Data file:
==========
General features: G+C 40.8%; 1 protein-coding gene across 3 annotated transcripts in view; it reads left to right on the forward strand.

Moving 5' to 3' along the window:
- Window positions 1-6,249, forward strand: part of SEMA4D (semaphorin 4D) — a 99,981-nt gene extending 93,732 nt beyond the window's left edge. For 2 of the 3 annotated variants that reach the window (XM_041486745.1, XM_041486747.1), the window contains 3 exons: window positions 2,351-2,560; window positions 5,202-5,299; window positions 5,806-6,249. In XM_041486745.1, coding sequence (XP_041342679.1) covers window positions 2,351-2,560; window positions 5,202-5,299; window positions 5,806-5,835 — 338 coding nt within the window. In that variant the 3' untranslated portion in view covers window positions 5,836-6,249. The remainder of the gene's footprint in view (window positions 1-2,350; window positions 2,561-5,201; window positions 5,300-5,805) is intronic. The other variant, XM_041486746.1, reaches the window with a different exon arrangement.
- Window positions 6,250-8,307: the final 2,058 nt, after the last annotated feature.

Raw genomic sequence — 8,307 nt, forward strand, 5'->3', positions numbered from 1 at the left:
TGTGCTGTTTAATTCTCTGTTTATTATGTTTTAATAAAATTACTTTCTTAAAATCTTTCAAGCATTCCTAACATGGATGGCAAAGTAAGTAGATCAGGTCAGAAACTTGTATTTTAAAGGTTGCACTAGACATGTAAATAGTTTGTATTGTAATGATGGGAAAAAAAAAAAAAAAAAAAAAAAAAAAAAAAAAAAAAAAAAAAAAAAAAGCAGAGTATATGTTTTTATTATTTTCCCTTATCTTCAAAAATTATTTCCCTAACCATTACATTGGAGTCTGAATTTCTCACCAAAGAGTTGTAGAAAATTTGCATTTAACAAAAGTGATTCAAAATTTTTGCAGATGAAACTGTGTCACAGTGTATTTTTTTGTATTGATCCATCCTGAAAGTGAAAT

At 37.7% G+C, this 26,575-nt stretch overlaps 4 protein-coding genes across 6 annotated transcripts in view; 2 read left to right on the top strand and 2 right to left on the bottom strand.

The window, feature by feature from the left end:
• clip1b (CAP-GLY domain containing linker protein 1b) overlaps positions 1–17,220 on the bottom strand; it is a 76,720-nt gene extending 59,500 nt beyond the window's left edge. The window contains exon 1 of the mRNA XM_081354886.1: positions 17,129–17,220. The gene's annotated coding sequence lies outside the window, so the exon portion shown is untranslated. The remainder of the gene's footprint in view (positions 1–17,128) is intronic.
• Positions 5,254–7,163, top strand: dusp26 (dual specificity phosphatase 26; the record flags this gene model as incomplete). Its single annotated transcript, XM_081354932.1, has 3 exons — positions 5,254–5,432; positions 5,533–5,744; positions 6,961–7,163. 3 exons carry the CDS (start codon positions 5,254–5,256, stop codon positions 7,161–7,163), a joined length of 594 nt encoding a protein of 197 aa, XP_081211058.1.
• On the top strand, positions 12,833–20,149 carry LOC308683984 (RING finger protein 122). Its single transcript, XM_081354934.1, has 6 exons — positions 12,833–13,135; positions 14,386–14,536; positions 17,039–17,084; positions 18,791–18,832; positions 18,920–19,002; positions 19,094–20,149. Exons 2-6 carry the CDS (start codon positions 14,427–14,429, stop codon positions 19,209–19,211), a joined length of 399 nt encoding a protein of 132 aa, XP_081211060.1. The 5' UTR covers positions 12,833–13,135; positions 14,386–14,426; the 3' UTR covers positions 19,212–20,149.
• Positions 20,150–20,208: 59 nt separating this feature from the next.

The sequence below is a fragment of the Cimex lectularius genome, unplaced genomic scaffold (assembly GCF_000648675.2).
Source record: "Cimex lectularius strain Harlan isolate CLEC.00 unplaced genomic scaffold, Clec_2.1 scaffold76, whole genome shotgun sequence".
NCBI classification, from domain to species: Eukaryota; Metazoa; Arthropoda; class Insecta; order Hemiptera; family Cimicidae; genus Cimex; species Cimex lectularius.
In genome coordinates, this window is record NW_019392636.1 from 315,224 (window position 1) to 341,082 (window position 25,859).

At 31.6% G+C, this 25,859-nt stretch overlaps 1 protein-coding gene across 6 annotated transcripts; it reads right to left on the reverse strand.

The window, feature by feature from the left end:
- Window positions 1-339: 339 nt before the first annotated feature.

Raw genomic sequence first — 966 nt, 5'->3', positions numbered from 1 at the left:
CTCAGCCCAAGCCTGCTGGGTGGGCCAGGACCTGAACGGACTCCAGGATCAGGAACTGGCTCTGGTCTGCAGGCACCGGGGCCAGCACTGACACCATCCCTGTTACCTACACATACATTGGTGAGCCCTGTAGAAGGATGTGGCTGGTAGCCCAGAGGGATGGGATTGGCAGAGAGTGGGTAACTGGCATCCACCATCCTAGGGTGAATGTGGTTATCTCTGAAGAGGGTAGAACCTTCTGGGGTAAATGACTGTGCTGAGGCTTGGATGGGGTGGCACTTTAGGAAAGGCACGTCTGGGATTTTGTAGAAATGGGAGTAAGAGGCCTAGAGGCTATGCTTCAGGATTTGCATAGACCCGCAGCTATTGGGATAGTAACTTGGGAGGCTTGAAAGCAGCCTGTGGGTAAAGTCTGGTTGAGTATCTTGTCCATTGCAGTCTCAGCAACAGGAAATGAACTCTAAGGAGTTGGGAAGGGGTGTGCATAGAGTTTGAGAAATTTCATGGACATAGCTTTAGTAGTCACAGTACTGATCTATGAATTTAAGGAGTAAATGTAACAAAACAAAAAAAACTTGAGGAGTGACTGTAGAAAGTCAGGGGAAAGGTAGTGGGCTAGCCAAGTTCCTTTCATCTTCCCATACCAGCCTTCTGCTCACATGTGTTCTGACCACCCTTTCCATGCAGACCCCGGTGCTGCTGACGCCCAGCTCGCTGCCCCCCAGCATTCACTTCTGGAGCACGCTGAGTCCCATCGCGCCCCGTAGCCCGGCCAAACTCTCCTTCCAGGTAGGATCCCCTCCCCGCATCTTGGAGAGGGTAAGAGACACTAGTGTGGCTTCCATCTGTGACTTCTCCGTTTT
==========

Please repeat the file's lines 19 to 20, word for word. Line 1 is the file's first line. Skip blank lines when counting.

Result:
- Window positions 1-339: 339 nt before the first annotated feature.

Raw genomic sequence first — 966 nt, 5'->3', positions numbered from 1 at the left: